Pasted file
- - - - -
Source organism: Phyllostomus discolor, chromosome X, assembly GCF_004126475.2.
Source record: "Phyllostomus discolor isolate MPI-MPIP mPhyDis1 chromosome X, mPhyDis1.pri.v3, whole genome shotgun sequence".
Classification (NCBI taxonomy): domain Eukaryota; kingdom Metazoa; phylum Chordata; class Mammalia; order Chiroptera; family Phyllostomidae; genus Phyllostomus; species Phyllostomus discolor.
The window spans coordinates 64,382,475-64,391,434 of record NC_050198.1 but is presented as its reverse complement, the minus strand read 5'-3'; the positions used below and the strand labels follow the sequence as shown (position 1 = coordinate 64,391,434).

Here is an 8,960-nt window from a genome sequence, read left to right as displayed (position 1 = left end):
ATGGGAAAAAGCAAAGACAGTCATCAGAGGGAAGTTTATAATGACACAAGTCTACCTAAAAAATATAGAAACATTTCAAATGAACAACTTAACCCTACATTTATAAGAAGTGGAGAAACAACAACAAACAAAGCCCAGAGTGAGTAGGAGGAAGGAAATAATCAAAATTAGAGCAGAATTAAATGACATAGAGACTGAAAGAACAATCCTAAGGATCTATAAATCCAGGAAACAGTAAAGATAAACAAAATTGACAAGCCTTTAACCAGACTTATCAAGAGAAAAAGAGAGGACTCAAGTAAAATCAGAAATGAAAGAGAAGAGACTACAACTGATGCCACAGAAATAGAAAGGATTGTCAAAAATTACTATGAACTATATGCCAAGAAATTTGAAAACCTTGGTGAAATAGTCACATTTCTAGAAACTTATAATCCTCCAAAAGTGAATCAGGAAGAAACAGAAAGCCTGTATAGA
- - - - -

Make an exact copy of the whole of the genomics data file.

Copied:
Source organism: Phyllostomus discolor, chromosome X, assembly GCF_004126475.2.
Source record: "Phyllostomus discolor isolate MPI-MPIP mPhyDis1 chromosome X, mPhyDis1.pri.v3, whole genome shotgun sequence".
Classification (NCBI taxonomy): domain Eukaryota; kingdom Metazoa; phylum Chordata; class Mammalia; order Chiroptera; family Phyllostomidae; genus Phyllostomus; species Phyllostomus discolor.
The window spans coordinates 64,382,475-64,391,434 of record NC_050198.1 but is presented as its reverse complement, the minus strand read 5'-3'; the positions used below and the strand labels follow the sequence as shown (position 1 = coordinate 64,391,434).

Here is an 8,960-nt window from a genome sequence, read left to right as displayed (position 1 = left end):
ATGGGAAAAAGCAAAGACAGTCATCAGAGGGAAGTTTATAATGACACAAGTCTACCTAAAAAATATAGAAACATTTCAAATGAACAACTTAACCCTACATTTATAAGAAGTGGAGAAACAACAACAAACAAAGCCCAGAGTGAGTAGGAGGAAGGAAATAATCAAAATTAGAGCAGAATTAAATGACATAGAGACTGAAAGAACAATCCTAAGGATCTATAAATCCAGGAAACAGTAAAGATAAACAAAATTGACAAGCCTTTAACCAGACTTATCAAGAGAAAAAGAGAGGACTCAAGTAAAATCAGAAATGAAAGAGAAGAGACTACAACTGATGCCACAGAAATAGAAAGGATTGTCAAAAATTACTATGAACTATATGCCAAGAAATTTGAAAACCTTGGTGAAATAGTCACATTTCTAGAAACTTATAATCCTCCAAAAGTGAATCAGGAAGAAACAGAAAGCCTGTATAGA